Number of times I’ve actually found myself cheering for a good outcome for Nico Rosberg: one. It was the aftermath of the Italian Grand Prix two weeks back, and when news came through that Lewis Hamilton (and Rosberg) were under investigation from race stewards for their tyres being under-inflated at Monza, I was hoping that Hamilton would be disqualified – not because I wished any ill against the man who will win this year’s world championship, but because I was hoping for the season to go as close to the wire as possible before he did. Cheering for the story, if you like. But then came the news that Mercedes had been able, unwittingly or not, to break a rule and somehow not be penalised for it, and that was that. Hamilton 25 points, Rosberg 0. Rosberg’s chances of winning this year’s world championship? Again, 0.
My Rosberg aversion doesn’t come back to his being a teammate of Mark Webber’s when he first came into F1 in 2006; much as I laughed at the ‘Britney’ jokes and the memory of Webber’s “Britney’s in the wall, mate” comment in Brazil that year, my view on Rosberg was never clouded by Webber’s thoughts on him in their time together, despite interviewing Mark more than anyone else I’d spoken to in any sport at that time. No, mine was more shaped by two of the worst interviews I’ve ever had the misfortune of doing in my time around the sport, one where I was openly and loudly berated by Rosberg for not ticking it off with his PR person first (which I had), the other where he was deliberately obstructive when he actually bothered to answer a question while spending the entire time looking over my shoulder for someone more important to talk to. Which wouldn’t have been hard, frankly (journos are usually at the bottom of the food chain in any F1 paddock, and I know my place), but it’s clouded my view of him ever since. There’s plenty of other people who treat anything in F1 as a transaction (as in ‘if there’s no direct benefit to me, I’m not doing it’), but you can at least pretend to be better than that … Plenty do. It’s not that hard.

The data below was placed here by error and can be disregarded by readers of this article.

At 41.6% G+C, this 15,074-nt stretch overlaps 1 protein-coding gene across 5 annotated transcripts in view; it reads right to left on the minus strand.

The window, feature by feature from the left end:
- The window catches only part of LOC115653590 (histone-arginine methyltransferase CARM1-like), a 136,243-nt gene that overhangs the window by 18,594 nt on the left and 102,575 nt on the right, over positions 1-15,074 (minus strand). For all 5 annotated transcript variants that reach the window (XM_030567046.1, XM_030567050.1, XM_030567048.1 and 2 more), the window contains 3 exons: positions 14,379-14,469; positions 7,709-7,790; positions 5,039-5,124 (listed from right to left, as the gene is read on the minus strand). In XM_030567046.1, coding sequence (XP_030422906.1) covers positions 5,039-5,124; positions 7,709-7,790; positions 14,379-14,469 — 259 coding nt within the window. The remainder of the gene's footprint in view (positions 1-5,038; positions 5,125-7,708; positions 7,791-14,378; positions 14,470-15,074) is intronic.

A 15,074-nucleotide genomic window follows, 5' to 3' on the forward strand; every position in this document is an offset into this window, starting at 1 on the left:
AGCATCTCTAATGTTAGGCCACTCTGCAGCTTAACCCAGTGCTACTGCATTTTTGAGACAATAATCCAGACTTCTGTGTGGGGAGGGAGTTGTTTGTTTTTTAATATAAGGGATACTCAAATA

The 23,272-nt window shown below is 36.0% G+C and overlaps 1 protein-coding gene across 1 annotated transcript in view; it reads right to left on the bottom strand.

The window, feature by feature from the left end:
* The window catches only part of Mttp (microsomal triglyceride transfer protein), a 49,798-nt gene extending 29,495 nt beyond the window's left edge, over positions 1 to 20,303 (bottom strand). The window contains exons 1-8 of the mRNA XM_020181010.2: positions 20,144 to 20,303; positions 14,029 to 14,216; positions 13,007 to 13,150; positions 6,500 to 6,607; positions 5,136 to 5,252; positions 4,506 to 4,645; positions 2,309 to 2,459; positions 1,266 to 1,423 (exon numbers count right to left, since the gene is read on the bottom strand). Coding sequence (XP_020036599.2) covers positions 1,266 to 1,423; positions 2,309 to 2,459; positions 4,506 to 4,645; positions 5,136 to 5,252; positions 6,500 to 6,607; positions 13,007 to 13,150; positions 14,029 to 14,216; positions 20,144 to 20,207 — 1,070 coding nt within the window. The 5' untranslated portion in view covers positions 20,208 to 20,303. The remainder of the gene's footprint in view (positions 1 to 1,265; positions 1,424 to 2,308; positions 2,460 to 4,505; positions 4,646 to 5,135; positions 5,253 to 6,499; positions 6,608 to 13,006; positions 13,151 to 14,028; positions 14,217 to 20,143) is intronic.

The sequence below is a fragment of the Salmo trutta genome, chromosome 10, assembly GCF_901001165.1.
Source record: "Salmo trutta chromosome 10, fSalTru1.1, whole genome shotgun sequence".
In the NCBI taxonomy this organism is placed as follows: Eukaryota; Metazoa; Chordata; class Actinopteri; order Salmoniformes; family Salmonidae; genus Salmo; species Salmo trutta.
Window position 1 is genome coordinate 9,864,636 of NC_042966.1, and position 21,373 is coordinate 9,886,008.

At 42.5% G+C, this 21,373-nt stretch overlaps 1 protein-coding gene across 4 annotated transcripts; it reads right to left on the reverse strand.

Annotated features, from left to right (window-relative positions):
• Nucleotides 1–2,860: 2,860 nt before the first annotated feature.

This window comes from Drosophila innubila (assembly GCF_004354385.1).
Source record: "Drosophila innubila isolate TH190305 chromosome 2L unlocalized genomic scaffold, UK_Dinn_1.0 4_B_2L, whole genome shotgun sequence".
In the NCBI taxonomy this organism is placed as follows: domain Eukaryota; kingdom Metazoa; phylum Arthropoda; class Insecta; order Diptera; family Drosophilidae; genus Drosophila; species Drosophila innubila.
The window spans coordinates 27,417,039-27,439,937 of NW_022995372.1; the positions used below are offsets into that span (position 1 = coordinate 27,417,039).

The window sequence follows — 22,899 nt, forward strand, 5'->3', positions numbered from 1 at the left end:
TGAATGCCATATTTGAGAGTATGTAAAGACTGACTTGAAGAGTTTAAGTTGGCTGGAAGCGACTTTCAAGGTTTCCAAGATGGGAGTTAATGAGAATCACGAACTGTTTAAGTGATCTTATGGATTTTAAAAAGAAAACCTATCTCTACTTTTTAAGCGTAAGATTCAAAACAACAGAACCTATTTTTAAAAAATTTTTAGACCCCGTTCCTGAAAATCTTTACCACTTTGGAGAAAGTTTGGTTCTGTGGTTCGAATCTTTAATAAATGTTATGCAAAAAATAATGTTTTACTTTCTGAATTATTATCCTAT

Anyway, I digress. The seemingly baffling decision to allow Hamilton’s win to stand in Italy means we come to Singapore this weekend with the title slipping through Rosberg’s fingers. Sure, he’s never really been on Hamilton’s pace as he was last year, but perhaps that’s a product of Hamilton being five per cent better this year, and Rosberg five per cent worse. Perhaps there’s a hangover from coming so close to the championship and missing, as we’ve seen with other Grand Prix winners who never get as close again after not taking their one career chance (filed under ‘Webber, M.’). But right now, who would bet against Hamilton winning every race for the rest of the year? The car is up to it, he seems to be in better form than ever, and the competition isn’t exactly hurrying him over the line at many races where things go to the script. He’s won the past two Grands Prix; could he win the last nine of the season as Sebastian Vettel did in 2013? It’s certainly in play, and it’ll take more than my cheering for the narrative (or anyone else’s) to stop it happening.
We preview Singapore in Episode 118 of ‘The Inside Line’ this week – check it out.